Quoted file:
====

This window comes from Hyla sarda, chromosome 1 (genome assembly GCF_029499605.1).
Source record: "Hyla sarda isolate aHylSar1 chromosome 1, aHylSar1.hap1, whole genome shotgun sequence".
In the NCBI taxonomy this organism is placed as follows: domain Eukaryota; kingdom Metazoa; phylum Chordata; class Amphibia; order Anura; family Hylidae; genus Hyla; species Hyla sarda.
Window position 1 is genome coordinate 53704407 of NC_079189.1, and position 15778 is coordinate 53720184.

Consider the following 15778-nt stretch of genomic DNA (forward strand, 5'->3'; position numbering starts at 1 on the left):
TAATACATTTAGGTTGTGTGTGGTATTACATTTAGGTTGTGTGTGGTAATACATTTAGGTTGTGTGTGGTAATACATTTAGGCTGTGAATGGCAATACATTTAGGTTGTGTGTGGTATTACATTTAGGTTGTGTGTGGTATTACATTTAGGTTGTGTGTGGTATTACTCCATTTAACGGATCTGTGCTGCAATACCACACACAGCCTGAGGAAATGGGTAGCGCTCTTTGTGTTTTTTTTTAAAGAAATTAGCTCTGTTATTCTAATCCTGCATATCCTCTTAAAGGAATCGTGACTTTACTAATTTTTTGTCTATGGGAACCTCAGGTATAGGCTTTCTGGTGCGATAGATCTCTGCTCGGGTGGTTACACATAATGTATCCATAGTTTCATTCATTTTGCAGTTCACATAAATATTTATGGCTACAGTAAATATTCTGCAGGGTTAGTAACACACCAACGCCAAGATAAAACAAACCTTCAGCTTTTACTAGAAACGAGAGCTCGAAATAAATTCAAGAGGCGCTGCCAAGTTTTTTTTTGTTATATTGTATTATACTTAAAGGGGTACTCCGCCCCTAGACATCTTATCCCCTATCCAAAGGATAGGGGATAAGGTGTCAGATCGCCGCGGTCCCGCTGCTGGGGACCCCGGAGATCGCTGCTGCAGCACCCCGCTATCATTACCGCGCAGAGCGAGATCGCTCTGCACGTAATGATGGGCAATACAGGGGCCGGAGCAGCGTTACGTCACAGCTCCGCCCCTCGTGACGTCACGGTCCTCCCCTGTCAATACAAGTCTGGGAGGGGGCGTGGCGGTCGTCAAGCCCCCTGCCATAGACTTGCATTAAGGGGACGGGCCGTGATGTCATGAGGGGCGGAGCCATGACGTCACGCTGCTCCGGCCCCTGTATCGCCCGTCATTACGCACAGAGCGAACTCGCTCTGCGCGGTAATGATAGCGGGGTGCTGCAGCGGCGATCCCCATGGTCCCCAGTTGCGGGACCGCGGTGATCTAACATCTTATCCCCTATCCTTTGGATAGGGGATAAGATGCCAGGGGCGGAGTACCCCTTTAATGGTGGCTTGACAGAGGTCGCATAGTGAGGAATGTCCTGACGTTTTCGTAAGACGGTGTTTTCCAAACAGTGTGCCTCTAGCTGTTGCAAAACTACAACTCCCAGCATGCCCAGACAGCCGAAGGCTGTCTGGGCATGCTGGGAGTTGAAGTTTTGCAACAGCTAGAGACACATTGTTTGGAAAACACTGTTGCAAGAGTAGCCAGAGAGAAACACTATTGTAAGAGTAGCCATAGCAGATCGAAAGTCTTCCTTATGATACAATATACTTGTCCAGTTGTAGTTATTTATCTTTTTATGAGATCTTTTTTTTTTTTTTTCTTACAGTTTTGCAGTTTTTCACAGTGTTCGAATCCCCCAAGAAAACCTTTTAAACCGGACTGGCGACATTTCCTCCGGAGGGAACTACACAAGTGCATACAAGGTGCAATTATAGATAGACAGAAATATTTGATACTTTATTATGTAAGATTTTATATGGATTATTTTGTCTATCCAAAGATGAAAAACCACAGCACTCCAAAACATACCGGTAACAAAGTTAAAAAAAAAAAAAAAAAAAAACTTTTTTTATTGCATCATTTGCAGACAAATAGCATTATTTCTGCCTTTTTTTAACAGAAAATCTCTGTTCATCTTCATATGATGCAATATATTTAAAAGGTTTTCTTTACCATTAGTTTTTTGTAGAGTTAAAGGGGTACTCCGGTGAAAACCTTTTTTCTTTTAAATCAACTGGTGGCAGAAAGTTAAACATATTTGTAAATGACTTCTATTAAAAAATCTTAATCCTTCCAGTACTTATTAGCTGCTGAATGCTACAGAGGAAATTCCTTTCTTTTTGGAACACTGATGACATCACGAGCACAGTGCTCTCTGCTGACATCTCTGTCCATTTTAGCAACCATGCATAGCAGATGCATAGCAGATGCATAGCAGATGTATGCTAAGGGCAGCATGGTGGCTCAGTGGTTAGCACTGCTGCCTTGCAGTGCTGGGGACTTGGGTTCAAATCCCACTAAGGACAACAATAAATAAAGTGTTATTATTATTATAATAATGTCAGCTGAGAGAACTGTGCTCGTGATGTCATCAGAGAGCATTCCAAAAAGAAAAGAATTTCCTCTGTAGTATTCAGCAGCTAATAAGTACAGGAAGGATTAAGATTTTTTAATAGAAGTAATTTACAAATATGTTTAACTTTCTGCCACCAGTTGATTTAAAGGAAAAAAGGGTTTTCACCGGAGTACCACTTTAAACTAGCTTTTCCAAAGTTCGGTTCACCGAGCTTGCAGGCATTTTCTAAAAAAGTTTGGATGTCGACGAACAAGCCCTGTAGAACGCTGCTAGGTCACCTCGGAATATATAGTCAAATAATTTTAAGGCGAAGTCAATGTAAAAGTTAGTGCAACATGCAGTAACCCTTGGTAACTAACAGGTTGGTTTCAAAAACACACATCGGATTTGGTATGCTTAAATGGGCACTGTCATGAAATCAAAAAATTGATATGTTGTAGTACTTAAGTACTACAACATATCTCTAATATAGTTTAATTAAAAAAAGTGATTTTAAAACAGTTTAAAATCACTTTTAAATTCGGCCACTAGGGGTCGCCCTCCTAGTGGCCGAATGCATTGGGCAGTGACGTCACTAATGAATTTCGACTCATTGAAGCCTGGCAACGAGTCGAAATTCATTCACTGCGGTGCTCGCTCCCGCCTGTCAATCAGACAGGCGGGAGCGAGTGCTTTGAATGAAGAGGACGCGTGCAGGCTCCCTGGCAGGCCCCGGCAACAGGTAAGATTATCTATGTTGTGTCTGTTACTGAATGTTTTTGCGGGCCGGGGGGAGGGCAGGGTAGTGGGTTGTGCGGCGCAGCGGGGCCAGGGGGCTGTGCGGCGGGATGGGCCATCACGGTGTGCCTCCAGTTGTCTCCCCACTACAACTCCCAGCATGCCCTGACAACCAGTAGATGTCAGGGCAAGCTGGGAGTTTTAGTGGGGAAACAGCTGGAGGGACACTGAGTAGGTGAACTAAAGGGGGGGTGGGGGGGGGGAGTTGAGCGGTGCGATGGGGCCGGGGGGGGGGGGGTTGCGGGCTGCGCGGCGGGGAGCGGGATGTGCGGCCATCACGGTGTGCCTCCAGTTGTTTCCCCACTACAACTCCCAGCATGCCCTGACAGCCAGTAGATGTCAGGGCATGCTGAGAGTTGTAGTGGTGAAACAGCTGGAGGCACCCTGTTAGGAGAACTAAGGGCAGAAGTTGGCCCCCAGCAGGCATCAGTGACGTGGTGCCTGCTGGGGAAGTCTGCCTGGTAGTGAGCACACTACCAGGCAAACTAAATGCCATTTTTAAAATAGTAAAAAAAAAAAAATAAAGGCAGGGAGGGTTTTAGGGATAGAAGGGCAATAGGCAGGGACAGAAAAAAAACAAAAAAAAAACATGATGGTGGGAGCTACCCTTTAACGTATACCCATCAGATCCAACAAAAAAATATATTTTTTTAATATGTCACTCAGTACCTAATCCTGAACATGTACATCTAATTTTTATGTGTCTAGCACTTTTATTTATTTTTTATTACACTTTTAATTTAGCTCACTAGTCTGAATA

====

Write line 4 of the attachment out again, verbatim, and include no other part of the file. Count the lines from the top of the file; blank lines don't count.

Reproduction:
Window position 1 is genome coordinate 53704407 of NC_079189.1, and position 15778 is coordinate 53720184.